Efficient Hybrid Execution of C++ Applications using Intel(R) Xeon Phi(TM) Coprocessor

Jiri Dokulil, Enes Bajrovic, Siegfried Benkner, Sabri Pllana, Martin Sandrieser, Beverly Bachmayer
Research Group Scientific Computing, University of Vienna, Austria
arXiv:1211.5530 [cs.DC] (23 Nov 2012)


   author={Dokulil}, J. and {Bajrovic}, E. and {Benkner}, S. and {Pllana}, S. and {Sandrieser}, M. and {Bachmayer}, B.},

   title={"{Efficient Hybrid Execution of C++ Applications using Intel(R) Xeon Phi(TM) Coprocessor}"},

   journal={ArXiv e-prints},




   keywords={Computer Science – Distributed, Parallel, and Cluster Computing, Computer Science – Software Engineering},




   adsnote={Provided by the SAO/NASA Astrophysics Data System}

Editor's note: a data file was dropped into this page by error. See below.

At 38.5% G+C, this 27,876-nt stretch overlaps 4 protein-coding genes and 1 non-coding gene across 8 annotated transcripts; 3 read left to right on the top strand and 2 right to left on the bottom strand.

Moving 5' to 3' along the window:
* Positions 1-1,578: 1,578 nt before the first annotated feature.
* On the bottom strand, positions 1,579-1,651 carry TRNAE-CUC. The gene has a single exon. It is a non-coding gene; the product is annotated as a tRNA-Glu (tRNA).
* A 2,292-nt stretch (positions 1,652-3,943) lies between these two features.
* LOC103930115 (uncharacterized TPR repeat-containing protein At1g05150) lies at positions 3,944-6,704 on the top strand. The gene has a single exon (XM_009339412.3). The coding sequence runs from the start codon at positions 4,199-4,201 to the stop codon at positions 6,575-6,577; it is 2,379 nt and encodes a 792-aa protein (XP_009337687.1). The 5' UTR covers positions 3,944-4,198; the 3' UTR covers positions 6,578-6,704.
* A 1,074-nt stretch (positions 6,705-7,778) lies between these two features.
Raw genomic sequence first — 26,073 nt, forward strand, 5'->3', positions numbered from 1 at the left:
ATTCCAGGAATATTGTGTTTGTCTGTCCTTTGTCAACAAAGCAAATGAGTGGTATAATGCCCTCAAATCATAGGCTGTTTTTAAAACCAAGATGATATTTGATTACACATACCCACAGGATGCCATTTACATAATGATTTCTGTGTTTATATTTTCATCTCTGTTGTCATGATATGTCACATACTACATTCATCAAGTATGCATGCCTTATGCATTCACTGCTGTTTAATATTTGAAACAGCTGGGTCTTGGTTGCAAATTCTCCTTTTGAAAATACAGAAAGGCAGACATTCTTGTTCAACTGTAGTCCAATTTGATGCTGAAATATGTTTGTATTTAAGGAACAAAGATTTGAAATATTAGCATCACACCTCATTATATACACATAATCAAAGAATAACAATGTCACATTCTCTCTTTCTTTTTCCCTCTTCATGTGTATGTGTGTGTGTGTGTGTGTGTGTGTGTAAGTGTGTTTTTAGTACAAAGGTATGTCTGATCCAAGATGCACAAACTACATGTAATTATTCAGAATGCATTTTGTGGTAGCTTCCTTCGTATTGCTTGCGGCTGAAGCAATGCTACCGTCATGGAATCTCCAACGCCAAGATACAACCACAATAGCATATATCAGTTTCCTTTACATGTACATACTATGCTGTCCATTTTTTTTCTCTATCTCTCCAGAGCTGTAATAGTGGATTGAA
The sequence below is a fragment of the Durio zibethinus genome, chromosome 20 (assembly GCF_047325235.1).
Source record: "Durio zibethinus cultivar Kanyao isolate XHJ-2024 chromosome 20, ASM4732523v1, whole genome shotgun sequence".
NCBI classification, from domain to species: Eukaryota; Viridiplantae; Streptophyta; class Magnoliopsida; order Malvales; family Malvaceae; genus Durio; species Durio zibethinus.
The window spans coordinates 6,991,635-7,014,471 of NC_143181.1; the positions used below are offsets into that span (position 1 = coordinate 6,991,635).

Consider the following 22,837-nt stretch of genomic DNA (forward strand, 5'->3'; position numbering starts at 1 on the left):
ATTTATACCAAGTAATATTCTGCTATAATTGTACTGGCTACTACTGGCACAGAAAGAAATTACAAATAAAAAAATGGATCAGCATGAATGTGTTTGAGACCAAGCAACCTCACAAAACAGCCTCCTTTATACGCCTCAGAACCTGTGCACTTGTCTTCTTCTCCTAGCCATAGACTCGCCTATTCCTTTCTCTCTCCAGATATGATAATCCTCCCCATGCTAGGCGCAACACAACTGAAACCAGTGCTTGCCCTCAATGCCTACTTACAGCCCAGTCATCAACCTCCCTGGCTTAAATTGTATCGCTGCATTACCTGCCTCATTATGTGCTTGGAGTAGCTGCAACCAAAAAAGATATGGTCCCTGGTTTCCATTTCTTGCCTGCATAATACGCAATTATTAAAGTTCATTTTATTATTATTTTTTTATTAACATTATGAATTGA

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The introduction of Intel(R) Xeon Phi(TM) coprocessors opened up new possibilities in development of highly parallel applications. The familiarity and flexibility of the architecture together with compiler support integrated into the Intel C++ Composer XE allows the developers to use familiar programming paradigms and techniques, which are usually not suitable for other accelerated systems. It is now easy to use complex C++ template-heavy codes on the coprocessor, including for example the Intel Threading Building Blocks (TBB) parallelization library. These techniques are not only possible, but usually efficient as well, since host and coprocessor are of the same architectural family, making optimization techniques designed for the Xeon CPU also beneficial on Xeon Phi. As a result, highly optimized Xeon codes (like the TBB library) work well on both. In this paper we present a new parallel library construct, which makes it easy to apply a function to every member of an array in parallel, dynamically distributing the work between the host CPUs and one or more coprocessor cards. We describe the associated runtime support and use a physical simulation example to demonstrate that our library construct can be used to quickly create a C++ application that will significantly benefit from hybrid execution, simultaneously exploiting CPU cores and coprocessor cores. Experimental results show that one optimized source code is sufficient to make the host and the coprocessors run efficiently.
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